Id. at 120. Similarly, in Kyriazi v. Western Electric Co., 461 F.Supp. 894 (D.N.J. 1978), the Court held that plaintiff's action under 42 U.S.C. § 1985(3), for alleged conspiracy to discriminate against plaintiff due to her sex, was governed by New Jersey's statute of limitations on contract actions. See also, Liotta v. National Forge Co., 629 F.2d 903 (3d Cir. 1980) cert. den., 451 U.S. 970 (1981); Davis v. U.S. Steel Supply, 581 F.2d 336 (3d Cir. 1978); Page v. Curtis-Wright Corp., supra, at 1065.
This same employment contract rational cannot apply in the event that defendants' actions are determined to be refusals to hire. If plaintiff did not enjoy opportunity to attain administrative positions via promotion and was on the same footing as non-employee applicants, then defendants owed her no duty with respect to those jobs in the context of the parties' contractual employment relationship. The six year statute would not apply, and the most analogous limitation would be the 180 day period under N.J.S.A. 10:5-18. As defendants note, the cases cited in support of borrowing the six year statute all involve the breach of duties owed by employees under existing employment contracts, whether written or "at will." It would be inconsistent and contrary to this Circuit's method of choosing the state limitation to be borrowed, see pp. 9-10 supra, if this Court were to focus on the character of the plaintiff involved -- i.e., employee versus non-employee -- rather than on the nature of the defendants' actions underlying the cause -- i.e., failure to promote versus refusal to hire. Accordingly, the 180 day period should apply if defendants' decisions on plaintiff's applications were hiring rejections. Similar attenuated state limitations have been borrowed in § 1983 and § 1981 cases by courts in other circuits, even in situations where the employment contract view would be appropriate. See Burns v. Sullivan, 619 F.2d 99 (1st Cir.), cert. denied, 449 U.S. 864 (1980); McGill v. Gen. Elec. Co., 524 F.Supp. 1126 (D.Md. 1981).
One New Jersey state court has addressed precisely the issue of whether or not the 180 day limit may appropriately be borrowed in a § 1983 action. Lloyd v. Stone Harbor, 179 N.J. Super. 496 (Ch. Div. 1981). The state court held that it could not. In that case plaintiff, an employee of the municipal police department, applied for a job as a regular police officer, a position apparently not available through promotion. The issue of statute of limitations arose with respect to direct federal constitutional claims. The Court properly analogized to limitations decisions under § 1983. The state court relied upon Gipson v. Bass River, supra, (discussed at p.10 supra), with which this Court disagrees, in finding the two year Tort Claims Act limitation applicable against a municipality and the six year contract appropriate as against individual defendants. The state court rejected the possibility of borrowing the 180 day Law Against Discrimination period. The court stated:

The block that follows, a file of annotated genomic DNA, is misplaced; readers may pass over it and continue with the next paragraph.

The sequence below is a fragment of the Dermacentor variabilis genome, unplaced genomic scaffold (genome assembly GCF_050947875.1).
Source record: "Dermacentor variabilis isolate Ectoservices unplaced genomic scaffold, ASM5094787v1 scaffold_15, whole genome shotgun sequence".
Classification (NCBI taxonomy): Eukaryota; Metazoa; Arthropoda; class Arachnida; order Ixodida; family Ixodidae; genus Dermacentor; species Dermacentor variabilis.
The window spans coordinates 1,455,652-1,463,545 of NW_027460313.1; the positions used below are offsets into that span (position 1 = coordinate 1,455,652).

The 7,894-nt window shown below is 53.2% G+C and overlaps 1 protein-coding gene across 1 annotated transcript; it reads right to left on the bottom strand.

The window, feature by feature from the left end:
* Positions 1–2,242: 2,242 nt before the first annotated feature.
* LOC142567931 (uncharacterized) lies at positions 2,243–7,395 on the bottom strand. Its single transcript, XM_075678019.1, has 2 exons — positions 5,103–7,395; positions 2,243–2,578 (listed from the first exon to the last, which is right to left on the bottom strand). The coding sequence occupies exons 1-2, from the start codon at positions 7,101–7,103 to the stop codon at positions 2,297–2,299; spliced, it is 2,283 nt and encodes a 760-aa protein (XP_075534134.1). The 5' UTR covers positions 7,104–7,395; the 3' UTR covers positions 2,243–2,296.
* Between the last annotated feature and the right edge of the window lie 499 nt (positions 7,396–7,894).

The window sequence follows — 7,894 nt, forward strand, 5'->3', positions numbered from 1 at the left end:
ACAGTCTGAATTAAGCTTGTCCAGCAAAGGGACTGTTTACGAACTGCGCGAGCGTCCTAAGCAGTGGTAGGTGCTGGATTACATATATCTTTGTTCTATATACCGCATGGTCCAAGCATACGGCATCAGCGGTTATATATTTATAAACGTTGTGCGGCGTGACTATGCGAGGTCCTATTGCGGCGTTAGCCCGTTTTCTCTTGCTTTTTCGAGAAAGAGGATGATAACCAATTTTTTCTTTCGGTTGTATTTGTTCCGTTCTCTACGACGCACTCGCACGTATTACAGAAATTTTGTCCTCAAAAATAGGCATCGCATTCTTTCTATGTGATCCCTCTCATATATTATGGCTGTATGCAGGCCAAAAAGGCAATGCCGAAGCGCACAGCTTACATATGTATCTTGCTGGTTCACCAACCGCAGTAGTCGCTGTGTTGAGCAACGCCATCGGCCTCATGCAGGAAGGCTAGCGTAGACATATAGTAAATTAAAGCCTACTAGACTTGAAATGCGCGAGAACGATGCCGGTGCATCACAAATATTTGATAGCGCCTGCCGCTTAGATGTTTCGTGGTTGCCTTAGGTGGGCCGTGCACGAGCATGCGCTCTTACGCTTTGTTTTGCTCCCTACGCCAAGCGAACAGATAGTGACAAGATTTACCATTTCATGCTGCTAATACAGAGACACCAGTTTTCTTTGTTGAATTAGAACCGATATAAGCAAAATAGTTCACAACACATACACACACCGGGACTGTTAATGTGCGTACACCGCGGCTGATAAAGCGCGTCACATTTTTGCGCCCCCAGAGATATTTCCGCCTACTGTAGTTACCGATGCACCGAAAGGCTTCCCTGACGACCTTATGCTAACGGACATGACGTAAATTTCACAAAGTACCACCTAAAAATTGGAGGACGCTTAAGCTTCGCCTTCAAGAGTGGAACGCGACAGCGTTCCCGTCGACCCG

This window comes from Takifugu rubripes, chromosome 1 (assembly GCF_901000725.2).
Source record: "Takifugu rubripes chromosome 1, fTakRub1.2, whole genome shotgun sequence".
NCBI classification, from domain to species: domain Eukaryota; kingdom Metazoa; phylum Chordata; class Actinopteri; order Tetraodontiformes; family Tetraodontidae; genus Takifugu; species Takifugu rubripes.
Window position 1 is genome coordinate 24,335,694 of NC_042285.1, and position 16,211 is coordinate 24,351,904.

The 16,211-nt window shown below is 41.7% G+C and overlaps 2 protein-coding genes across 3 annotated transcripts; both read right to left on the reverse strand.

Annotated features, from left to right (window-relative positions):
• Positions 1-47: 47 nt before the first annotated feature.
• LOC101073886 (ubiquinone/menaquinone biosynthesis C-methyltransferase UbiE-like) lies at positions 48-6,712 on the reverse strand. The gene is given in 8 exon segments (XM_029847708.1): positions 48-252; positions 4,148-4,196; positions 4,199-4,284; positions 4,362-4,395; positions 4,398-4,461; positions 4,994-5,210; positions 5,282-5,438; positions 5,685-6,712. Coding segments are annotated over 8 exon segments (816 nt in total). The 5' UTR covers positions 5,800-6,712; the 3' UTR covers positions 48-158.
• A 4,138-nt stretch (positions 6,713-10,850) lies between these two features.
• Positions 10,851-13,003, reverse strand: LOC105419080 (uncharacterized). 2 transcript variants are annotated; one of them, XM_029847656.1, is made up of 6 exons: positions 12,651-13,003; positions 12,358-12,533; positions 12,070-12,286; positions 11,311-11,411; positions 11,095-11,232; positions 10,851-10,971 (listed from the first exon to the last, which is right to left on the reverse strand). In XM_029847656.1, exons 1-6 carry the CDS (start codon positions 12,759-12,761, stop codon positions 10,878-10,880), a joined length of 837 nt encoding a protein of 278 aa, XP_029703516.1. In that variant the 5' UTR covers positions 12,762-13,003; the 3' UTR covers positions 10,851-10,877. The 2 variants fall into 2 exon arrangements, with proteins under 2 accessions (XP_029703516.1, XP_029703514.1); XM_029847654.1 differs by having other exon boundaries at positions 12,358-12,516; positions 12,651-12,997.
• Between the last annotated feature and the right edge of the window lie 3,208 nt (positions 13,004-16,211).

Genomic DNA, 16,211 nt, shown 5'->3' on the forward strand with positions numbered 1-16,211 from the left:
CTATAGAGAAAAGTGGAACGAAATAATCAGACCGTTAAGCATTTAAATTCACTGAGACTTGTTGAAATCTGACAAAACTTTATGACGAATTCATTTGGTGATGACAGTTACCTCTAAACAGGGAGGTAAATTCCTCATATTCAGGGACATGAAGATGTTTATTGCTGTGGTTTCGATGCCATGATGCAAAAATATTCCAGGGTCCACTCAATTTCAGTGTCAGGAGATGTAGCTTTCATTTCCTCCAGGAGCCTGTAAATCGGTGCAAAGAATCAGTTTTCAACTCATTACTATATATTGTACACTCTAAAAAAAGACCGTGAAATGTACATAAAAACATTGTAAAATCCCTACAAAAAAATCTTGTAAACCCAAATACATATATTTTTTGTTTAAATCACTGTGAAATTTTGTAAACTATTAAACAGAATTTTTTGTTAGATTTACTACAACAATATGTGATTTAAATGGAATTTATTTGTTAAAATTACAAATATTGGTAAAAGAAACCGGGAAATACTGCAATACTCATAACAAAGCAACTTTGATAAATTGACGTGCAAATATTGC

This provision would be most appropriate for application here were it not for the language of § 27 of the law [10:5-27] which provides that it shall not 'bar, exclude, or otherwise affect any right of action, civil or criminal, which may exist independently' of that law. If the 180 day condition is applied here, it will 'bar, exclude, or otherwise affect' the constitutional suit of plaintiff.
179 N.J.Super, at 514 (emphasis supplied). Although this rational reflects laudable deference to plaintiff's federal civil rights, it proves too much. As noted earlier (supra, at p. 9), appropriate state limitations are borrowed to fill the void left by Congress when enacting § 1983. Thus, though plaintiff's rights under § 1983 are affected by application of the 180 day period, it is with the tacit approval of Congress. The Court is borrowing only the statute of limitations, which the Court in Lloyd agreed is a "most appropriate" limitation. The Court is not seizing upon New Jersey Law Against Discrimination as a limitation or bar to similar federal remedies, but rather is adopting the analogous state time limit, as it must, to define one parameter of the federal § 1983 cause of action. N.J.S.A. 10:5-27 does not prevent the borrowing of § 10:5-18.
Accordingly, the 180 day limit will apply in the event that later proofs demonstrate defendants' actions to be refusals to hire. Defendants' motion for dismissal of plaintiff's claim under § 1983 is denied without prejudice pending resolution of the dispositive factual issue.
Failure to State A Claim as to Certain Defendants
Finally, plaintiff's claims against defendants Merachnik and Bauman will not be dismissed at this time. Although defendants correctly point out that in deposition testimony plaintiff was unable to explain how Dr. Merachnik and Mr. Bauman discriminated against her, plaintiff has established that these two individuals occupy influential positions within the school district. Plaintiff should therefore be allowed to complete the discovery process to determine what role, if any, these individuals played in making appointments.
Counsel for defendants shall submit an order in conformance with this opinion within five (5) days.